We will introduce fully non-contact mobile pulse-echo ultrasonic propagation imager (PE UPI) based on laser ultrasound as an in-situ nondestructive evaluation tool. The mobile PE UPI provides an excellent solution for visualizing through-the-thickness damage and defect in composite structure, which is commonly used in real world structures. This system consists of compact scanning laser head, two-axis translation scanner and UPI controller and is able to inspect the structure by using the compact scanning laser head which combines generation and sensing laser beams to scan the structure in high speed and high spatial resolution. Inspection result can be represented in real-time not as a two-dimensional image but as a three-dimensional video which shows the propagation of through-the-thickness ultrasound as bulk wave based on pulse-echo ultrasonic wave propagation imaging (PE UWPI) technique. The system also provides post processor for damage visualization such as multi-time frame amplitude mapping, defect pointing function, and polygon defect area calculation. In a 5 minute video live, we will show the principle and practical operation of mobile PE UPI as well as practical applications in real world structures using mobile PE UPI. Click here for Opto-Electro-Structural Lab.
8tree’s dentCHECK® tool is Airbus approved and being used by numerous airlines and MROs globally. It is slashing dent-mapping and reporting times by 90%, while delivering unprecedented levels of measurement accuracy and SRM-compliant answers. dentCHECK is revolutionizing the speed with which airlines can inspect airframe damage caused by Ground Support Equipment (GSE), bird strikes and hail damage. This reduces Turn-around-Time (TaT) and boosts operational efficiency, thereby directly helping the bottom line. Click here for 8tree website.
Stanford University and Massachusetts Institute of Technology
Vibration analysis is a powerful tool for structural health monitoring -- where operational mode shapes, and the spectra of their vibrations, can often be used to identify structural damage and other anomalies. We present Modal Imaging, and Interactive Dynamic Video: two recent techniques for measuring, visualizing, and even plausibly simulating the vibrations of structures based on regular or high-speed video. Click here, here and here to visit the project website.

The focus of the workshop is to promote applications of SHM technologies and to encourage interaction between industry and academia. We place significant emphasis on industrial applications including aerospace, ground transportation systems, and civil infrastructures. Your company plays a leading role in this field and is cordially invited to participate in a special session, SHM in Action, which provides a unique opportunity to combine product demonstration with podium discussion. 

Participate to win: 

The Most Practical SHM Solution for Aerospace Award, $1000 prize presented by Airbus 

The Most Practical SHM Solution for Civil Infrastructures Award, $1000 prize 

Each participant may have a demonstration with a strict time limit of 5 minutes. There will be a two minute interval for the stage set-up between the demonstrations. 

How to participate:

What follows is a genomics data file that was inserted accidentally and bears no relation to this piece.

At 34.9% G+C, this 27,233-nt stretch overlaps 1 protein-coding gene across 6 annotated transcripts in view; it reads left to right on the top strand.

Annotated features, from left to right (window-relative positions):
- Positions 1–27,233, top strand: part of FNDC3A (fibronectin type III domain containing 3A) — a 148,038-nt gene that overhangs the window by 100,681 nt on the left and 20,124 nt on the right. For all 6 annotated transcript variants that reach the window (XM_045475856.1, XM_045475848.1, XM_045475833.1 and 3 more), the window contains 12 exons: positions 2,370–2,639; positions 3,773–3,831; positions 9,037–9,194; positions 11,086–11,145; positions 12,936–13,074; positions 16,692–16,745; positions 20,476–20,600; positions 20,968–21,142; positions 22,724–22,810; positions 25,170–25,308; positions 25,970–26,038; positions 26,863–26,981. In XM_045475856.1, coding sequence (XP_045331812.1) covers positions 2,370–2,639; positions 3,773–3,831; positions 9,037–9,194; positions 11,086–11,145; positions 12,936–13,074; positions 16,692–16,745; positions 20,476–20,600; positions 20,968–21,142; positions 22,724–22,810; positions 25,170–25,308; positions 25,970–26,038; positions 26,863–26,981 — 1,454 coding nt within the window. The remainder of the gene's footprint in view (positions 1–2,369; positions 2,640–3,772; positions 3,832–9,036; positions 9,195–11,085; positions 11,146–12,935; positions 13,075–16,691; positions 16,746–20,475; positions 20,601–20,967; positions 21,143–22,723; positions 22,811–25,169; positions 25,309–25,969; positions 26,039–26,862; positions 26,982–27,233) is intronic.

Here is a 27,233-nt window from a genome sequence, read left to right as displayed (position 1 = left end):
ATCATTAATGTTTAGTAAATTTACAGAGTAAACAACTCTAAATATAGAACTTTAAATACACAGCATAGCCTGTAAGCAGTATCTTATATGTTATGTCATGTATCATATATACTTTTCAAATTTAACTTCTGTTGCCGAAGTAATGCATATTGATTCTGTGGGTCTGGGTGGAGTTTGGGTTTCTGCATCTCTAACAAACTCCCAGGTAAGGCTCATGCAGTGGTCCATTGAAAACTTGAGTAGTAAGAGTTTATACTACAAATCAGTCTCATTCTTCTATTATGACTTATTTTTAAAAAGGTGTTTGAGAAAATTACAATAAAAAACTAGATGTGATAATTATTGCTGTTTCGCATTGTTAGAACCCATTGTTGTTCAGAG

Here is the link to sign up. The deadline to apply is Aug 15, 2017. A short description of the demo is required. More information about SHM in action is given below.

Who can participate:

  • workshop exhibitors
  • workshop presenters
  • workshop participants
  • Objective:

    To show how a structural health monitoring (SHM) system practically works. This presentation can be additional to exhibits or oral presentations and is specifically targeted to underline the practical aspect of the SHM.


    There is significant recent progress in SHM technology for a variety of applications. These presentations will focus on how these SHM systems work in practice in terms of installation, handling, interpretation, and robustness for the following applications:

  • operational loads monitoring
  • damage detection
  • health monitoring
  • life-cycle management
  • The session targets:

  • showing the audience how SHM works in various applications
  • better understanding the practical issues of different SHM systems
  • getting further feedback and requirements expressed from current and potential SHM users
  • letting SHM users to share their experience
  • Procedure:

    The session intends to show as many demonstration cases as possible, addressing the aspects mentioned below:

  • the way the monitoring system and the test is operated
  • type of sensors and actuators (if required) and their way of attachment to components, linkage to the signal generation and acquisition unit, etc.
  • signal generation and acquisition unit as hardware and how it operates
  • the way input data are entered and sensor data are received and how the result is presented during the test
  • procedure for sensor signal processing
  • the 'man-machine interface' such as data input and output display
  • component(s) tested, area/volume to be monitored, loading procedure and the damage initially observed by conventional means of non-destructive testing
  • characteristics of the system such as weight, size, volume, reliability, cost, etc.
  • Each presentation is allowed no more than 5 minutes through a video, internet or a hardware live demonstration only, which will be directly displayed to the audience on a large screen. It is mandatory that the SHM system is shown in action. Static displays are not acceptable and live demonstrations are preferred over videos. Each presentation will be followed by a brief Q&A session where the SHM demonstrators will answer questions from the audience.

    The test cases being presented can be either based on self-developed or purchased SHM systems. The source of the SHM hardware is eligible to be mentioned but no further advertisement from or about the supplier of the SHM system will be accepted.